Both the Workers' Party and the Socialist Party performed poorly and in some cases it looked as if only their relatives voted for them. Splendid isolation may protect the purity of one's politics but seemingly cuts no ice with a working class deeply divided and stuck into two sectarian camps. Ignoring or downplaying the reality of the sectarian divisions by abstract appeals to class unity in party statements and papers without actual action and unrelated to actual conditions on the ground is just another form of left liberalism. Both these organisations are in grave danger of simply becoming sects.

But from a socialist perspective there were some bright spots. The vote for Eamon McCann in Foyle showed the value of campaigning on real issues following long sustained work on class politics. While the IRSP has strong reservations about the stance of the SEA on key issues such as imperialism, the national question, and broad fronts we applaud their work on key class issues. That is also probably why the People Before Profit got such a comparatively high vote in West Belfast. They emphasised the issue of water charges, which will affect every working class family if implemented. That obviously has struck a cord with much right across the sectarian divide. That discontent must be built upon.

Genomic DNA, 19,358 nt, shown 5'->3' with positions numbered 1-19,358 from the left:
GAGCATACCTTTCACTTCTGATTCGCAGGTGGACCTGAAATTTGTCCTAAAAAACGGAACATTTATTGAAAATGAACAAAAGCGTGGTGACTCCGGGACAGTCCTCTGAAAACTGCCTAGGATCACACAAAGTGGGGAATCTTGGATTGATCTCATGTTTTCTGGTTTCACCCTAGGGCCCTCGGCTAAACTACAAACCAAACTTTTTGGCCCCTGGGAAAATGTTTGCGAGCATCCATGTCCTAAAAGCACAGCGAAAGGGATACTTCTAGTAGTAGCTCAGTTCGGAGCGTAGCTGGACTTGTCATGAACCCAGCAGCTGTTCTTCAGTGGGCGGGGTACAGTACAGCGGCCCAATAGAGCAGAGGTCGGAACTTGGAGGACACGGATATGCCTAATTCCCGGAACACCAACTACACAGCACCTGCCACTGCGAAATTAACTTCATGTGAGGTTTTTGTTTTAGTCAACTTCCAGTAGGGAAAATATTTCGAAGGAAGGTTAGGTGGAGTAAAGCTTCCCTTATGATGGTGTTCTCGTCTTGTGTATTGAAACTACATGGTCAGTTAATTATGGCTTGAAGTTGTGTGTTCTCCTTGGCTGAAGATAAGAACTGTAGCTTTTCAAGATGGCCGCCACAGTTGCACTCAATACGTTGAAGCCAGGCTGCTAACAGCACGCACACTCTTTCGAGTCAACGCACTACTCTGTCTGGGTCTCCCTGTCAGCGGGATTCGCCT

The vote for Peggy O Hara was extraordinary given that there was no electoral experience from her team but the enthusiasm and dedication of her workers tapped into an emotion that needs to be built upon. The alliance between the IRSP/32CSM [32 Counties Sovereignty Movement] and Concerned Republicans shows what can be achieved among Republicans on a platform that dealt with key issues of concerns for republicans but avoided a knee jerk anti Sinn Fein bashing approach. The comparative success of the Peggy O'Hara campaign has led some republicans to believe that a new Irish republican alliance (Ira) can be build as a political party. Such a venture would ignore the ideological differences that exist between the existing forces. For its part the IRSP will continue to do what it has been doing over the past 11 years, while others stood on the sidelines, building a credible left revolutionary force advocating the Connolly/Costello road to revolution. The gradual build up organisationally of the IRSP in Derry over the last five years undoubtedly added to the vitality of the Peggy O'Hara campaign. It has established a base that can be built upon. Now the IRSP need to push positive policies, approaches and ideas from an anti-imperialist and socialist perspective rather than get diverted down cul-de-sacs.